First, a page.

Tell the readers, just not on the cover
The author Seanan McGuire writes some of her books under the pen name 'Mira Grant', and actually includes the line
Mira Grant is a pseudonym for Seanan McGuire
In the 'About the Author' section of her books.
This works for her because she is not using the pen name to conceal her identity, but instead for branding purposes to distinguish between the two genres she writes in.
The first two reasons you give are essentially branding issues as well, and could be solved the same way. I don't know what kind of author information is typically provided for the type of book you are trying to write, but even if no information is provided than you can go with Dale's suggestion of including it in the copyright information, which has a slight bonus of being even less likely to be read.
This is not a solution that works so well for your third concern. I suspect that you are not in as much danger as you fear - there's not much a person can do with just your name and area of technical expertise, and people trying to take advantage that way are more likely to chose targets that they can find significant amounts of information on instead of those like yourself who keep a small footprint. But if it is a concern, than you will have to find another solution.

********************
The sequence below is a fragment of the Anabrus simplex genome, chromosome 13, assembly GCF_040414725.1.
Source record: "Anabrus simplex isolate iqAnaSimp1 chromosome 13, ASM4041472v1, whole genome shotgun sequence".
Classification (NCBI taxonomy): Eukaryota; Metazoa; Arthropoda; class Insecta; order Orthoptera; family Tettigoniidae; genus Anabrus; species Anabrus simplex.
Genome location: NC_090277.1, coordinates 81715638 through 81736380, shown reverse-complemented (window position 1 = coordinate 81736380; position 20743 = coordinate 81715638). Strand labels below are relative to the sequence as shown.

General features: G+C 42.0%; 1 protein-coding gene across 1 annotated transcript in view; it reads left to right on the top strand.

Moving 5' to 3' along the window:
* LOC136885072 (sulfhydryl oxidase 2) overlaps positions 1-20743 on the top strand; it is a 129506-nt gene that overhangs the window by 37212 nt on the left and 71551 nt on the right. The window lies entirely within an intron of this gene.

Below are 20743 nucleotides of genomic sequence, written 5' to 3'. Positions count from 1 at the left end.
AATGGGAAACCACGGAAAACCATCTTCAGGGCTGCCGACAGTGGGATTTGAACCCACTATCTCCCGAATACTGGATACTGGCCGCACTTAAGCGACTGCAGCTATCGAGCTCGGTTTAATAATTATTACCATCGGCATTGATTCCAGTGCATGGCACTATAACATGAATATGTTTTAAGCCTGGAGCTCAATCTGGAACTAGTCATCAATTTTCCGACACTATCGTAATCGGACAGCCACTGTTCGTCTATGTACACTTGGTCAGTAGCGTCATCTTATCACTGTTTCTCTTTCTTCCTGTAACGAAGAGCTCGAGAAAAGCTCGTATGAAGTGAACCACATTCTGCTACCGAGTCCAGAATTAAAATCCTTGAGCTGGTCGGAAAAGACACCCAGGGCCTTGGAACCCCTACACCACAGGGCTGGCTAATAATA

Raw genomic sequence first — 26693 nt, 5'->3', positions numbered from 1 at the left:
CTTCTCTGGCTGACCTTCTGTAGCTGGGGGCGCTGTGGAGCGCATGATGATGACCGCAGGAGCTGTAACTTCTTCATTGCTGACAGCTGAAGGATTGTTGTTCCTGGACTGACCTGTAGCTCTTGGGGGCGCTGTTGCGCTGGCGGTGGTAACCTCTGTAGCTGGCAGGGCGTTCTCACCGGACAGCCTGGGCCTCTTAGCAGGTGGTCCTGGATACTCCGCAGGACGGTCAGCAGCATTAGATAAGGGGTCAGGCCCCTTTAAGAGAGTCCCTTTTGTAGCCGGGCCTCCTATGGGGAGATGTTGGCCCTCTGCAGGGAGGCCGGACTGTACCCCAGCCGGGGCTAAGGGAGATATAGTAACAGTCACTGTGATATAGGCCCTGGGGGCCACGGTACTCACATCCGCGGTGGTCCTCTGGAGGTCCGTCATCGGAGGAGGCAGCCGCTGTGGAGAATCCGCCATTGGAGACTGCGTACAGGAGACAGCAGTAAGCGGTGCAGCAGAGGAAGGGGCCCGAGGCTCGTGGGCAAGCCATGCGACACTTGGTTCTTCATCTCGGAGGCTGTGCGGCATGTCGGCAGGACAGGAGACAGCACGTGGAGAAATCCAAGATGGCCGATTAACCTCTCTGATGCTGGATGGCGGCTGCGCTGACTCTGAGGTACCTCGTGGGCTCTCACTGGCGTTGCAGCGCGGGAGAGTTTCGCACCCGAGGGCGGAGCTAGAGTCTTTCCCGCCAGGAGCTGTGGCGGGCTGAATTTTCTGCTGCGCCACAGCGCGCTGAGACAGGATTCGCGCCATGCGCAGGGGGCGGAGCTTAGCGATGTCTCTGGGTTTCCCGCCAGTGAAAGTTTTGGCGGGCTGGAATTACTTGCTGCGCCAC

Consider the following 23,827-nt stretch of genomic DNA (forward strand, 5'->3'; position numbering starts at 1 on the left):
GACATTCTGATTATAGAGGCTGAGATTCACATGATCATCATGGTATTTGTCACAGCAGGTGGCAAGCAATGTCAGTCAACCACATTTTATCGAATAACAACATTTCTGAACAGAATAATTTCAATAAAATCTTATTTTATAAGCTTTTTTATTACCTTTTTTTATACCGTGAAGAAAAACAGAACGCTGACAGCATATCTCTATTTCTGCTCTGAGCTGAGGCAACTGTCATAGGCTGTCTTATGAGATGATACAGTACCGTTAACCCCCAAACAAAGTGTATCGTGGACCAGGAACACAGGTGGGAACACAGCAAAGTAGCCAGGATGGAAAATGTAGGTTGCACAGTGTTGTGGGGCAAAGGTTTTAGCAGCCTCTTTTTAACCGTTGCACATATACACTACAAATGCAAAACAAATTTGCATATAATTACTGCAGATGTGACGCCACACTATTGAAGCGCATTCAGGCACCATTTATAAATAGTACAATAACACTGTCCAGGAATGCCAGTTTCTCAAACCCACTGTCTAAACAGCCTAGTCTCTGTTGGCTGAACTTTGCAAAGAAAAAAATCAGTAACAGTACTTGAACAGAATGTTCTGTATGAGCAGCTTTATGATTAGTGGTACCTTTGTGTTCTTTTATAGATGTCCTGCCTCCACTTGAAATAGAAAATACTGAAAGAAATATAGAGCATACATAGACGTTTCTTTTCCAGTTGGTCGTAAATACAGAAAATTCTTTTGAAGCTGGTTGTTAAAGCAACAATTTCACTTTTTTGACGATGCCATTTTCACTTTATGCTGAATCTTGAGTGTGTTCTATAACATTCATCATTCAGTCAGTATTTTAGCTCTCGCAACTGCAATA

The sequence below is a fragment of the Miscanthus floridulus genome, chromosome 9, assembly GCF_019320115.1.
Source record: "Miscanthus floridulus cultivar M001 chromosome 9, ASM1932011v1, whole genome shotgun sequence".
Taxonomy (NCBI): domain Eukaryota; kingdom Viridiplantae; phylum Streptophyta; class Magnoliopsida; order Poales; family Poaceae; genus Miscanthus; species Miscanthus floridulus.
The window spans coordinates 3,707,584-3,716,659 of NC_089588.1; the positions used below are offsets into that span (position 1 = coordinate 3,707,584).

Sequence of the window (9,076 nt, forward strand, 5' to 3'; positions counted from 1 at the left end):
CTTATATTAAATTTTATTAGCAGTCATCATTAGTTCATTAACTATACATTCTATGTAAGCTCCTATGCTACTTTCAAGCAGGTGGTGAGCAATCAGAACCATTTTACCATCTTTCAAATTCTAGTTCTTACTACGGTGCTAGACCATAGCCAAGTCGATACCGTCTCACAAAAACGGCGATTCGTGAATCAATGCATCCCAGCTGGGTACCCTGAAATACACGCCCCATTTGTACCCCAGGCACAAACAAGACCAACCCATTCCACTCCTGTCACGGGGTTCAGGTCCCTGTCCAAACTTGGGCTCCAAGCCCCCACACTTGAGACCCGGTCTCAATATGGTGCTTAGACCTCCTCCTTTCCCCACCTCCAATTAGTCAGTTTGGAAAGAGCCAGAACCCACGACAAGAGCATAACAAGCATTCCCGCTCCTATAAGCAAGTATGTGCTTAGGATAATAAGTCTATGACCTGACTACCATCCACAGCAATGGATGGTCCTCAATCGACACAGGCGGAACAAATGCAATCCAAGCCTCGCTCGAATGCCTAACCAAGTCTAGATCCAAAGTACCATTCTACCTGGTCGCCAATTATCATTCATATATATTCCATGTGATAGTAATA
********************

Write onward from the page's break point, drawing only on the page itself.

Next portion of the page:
Embed a personal reference in the text
A reference that is significant to you and your family, but meaningless to everyone else, can be a perfect way to 'prove ownership' of a book to the people you want to convince.
This may be easier or harder to do, depending on the exact nature of the book you are writing. If you're writing a story it's easy - just have the characters stay at the "Spanish Emu Inn", or whatever your family's favorite in-joke is. Technical writing is harder, but if you have any examples that involve arbitrarily named people than instead of using Alice, Bob, and Chris then fill the names with the names of people or pets that your family will recognize.
Some creativity will be required to fit in a hidden reference that is both recognizable to those in the know and unobtrusive to those who aren't. But done properly, it could be just as strong evidence as your name on the cover would be.